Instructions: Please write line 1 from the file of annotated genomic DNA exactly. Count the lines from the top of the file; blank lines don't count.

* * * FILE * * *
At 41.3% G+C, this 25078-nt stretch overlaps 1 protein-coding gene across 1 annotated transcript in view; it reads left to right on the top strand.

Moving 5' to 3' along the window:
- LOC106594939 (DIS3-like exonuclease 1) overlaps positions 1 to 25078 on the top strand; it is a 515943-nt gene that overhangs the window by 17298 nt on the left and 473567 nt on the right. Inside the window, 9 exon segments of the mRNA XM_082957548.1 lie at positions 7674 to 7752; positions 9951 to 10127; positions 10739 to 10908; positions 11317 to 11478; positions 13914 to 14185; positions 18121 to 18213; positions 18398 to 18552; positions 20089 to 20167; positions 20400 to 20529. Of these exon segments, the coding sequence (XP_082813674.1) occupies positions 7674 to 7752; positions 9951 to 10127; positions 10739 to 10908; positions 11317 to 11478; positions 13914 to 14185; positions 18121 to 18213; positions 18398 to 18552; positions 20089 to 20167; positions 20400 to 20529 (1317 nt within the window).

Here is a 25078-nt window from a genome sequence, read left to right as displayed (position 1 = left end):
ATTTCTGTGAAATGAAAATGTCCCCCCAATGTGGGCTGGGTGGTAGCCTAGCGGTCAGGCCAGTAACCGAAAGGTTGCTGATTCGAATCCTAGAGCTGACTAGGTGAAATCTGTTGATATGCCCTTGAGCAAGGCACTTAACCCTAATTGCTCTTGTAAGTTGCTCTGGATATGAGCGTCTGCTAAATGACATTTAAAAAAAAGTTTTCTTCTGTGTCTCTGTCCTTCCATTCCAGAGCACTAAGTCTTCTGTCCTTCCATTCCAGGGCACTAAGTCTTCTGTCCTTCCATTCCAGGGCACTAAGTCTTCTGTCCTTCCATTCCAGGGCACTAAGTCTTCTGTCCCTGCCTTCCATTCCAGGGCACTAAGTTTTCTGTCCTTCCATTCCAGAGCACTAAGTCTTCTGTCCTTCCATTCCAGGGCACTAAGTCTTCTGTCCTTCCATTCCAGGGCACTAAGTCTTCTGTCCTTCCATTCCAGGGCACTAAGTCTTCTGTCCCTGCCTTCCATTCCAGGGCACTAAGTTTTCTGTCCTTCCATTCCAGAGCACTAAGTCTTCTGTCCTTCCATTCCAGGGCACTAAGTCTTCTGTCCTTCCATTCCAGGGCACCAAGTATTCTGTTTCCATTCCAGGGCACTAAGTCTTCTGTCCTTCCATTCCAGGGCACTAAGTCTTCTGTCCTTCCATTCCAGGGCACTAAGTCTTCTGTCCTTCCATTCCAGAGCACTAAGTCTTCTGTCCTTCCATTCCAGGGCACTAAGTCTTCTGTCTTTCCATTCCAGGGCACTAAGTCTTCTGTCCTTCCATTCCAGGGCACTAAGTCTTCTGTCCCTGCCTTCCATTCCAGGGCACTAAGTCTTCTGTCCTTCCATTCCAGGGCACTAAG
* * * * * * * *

At 41.3% G+C, this 25078-nt stretch overlaps 1 protein-coding gene across 1 annotated transcript in view; it reads left to right on the top strand.